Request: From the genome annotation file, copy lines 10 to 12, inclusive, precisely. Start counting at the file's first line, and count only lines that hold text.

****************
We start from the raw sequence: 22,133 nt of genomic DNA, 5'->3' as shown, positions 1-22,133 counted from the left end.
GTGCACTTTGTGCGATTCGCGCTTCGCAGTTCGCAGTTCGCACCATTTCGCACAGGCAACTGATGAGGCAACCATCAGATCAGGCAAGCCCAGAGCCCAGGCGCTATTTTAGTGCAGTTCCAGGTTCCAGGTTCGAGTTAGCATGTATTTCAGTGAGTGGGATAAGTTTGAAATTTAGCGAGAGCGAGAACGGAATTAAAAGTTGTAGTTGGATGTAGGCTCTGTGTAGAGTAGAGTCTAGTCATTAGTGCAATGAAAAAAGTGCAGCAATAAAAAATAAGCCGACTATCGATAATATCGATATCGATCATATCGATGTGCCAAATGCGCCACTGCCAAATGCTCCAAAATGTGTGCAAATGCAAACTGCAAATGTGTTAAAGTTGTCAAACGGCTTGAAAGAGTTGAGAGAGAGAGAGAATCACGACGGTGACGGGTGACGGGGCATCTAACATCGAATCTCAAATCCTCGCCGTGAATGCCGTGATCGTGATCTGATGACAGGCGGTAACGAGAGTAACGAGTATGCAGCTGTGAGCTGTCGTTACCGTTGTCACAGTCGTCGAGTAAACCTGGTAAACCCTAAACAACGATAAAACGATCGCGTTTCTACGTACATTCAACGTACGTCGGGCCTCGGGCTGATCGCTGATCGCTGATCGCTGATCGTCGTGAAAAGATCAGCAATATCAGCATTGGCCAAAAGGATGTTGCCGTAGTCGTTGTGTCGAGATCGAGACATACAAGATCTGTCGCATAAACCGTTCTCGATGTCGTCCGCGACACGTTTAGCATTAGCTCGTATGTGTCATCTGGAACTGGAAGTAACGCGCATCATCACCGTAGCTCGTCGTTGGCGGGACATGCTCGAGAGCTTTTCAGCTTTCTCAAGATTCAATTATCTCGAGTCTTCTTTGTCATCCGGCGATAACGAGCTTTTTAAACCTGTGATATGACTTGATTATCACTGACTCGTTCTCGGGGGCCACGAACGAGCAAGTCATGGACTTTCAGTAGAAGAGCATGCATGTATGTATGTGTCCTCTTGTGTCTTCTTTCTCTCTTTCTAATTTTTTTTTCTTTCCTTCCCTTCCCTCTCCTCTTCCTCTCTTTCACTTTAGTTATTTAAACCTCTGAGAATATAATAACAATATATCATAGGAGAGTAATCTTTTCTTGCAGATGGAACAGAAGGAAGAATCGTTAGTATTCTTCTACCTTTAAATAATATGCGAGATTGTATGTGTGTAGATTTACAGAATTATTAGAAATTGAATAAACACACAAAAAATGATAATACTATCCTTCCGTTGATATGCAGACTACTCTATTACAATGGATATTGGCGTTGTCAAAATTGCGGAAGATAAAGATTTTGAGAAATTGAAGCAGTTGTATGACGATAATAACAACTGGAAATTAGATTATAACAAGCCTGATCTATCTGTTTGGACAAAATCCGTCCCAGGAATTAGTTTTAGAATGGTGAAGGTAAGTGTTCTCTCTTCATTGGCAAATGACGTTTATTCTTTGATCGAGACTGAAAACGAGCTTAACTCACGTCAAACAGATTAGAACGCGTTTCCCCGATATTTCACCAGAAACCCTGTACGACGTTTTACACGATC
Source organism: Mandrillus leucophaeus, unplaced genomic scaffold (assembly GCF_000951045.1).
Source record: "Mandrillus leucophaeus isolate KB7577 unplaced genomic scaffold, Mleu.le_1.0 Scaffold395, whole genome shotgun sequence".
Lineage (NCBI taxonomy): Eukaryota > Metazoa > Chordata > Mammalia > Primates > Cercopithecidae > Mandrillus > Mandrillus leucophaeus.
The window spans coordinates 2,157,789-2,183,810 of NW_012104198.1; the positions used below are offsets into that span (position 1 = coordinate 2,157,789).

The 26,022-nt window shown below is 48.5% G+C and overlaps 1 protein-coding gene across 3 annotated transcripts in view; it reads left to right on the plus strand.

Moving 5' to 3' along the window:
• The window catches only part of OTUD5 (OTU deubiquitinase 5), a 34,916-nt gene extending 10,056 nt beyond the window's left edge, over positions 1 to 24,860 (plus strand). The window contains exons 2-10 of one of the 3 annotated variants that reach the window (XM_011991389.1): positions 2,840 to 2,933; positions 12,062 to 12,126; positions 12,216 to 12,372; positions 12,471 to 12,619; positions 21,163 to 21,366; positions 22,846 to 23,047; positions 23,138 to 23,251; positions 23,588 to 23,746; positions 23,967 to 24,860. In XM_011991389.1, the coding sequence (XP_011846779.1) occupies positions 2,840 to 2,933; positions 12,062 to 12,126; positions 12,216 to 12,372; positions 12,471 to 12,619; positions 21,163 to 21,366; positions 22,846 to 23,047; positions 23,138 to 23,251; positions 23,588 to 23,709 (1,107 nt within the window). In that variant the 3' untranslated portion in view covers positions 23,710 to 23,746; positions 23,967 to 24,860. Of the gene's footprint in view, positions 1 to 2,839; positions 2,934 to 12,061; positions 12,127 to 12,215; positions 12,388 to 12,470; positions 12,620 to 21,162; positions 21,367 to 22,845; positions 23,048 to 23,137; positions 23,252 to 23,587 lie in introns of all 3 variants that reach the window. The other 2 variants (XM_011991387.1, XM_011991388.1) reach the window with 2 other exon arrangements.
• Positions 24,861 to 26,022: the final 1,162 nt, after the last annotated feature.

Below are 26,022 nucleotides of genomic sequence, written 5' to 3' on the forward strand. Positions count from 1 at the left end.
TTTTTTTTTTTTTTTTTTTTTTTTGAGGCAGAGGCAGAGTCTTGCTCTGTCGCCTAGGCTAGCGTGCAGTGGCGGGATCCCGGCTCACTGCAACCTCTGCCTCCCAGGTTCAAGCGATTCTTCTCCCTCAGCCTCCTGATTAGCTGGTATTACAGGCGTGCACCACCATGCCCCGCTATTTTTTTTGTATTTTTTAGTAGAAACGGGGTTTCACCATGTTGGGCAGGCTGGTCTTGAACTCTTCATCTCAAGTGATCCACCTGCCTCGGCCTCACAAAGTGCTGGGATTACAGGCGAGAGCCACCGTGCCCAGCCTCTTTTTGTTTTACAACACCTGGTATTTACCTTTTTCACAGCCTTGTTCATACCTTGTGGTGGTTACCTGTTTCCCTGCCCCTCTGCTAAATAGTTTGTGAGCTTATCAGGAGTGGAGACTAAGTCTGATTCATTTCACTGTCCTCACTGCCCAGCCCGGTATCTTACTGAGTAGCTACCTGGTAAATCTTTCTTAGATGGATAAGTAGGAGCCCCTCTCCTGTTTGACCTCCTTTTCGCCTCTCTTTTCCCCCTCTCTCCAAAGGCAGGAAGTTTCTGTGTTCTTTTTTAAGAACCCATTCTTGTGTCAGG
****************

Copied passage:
• Positions 24,861 to 26,022: the final 1,162 nt, after the last annotated feature.

Below are 26,022 nucleotides of genomic sequence, written 5' to 3' on the forward strand. Positions count from 1 at the left end.
TTTTTTTTTTTTTTTTTTTTTTTTGAGGCAGAGGCAGAGTCTTGCTCTGTCGCCTAGGCTAGCGTGCAGTGGCGGGATCCCGGCTCACTGCAACCTCTGCCTCCCAGGTTCAAGCGATTCTTCTCCCTCAGCCTCCTGATTAGCTGGTATTACAGGCGTGCACCACCATGCCCCGCTATTTTTTTTGTATTTTTTAGTAGAAACGGGGTTTCACCATGTTGGGCAGGCTGGTCTTGAACTCTTCATCTCAAGTGATCCACCTGCCTCGGCCTCACAAAGTGCTGGGATTACAGGCGAGAGCCACCGTGCCCAGCCTCTTTTTGTTTTACAACACCTGGTATTTACCTTTTTCACAGCCTTGTTCATACCTTGTGGTGGTTACCTGTTTCCCTGCCCCTCTGCTAAATAGTTTGTGAGCTTATCAGGAGTGGAGACTAAGTCTGATTCATTTCACTGTCCTCACTGCCCAGCCCGGTATCTTACTGAGTAGCTACCTGGTAAATCTTTCTTAGATGGATAAGTAGGAGCCCCTCTCCTGTTTGACCTCCTTTTCGCCTCTCTTTTCCCCCTCTCTCCAAAGGCAGGAAGTTTCTGTGTTCTTTTTTAAGAACCCATTCTTGTGTCAGG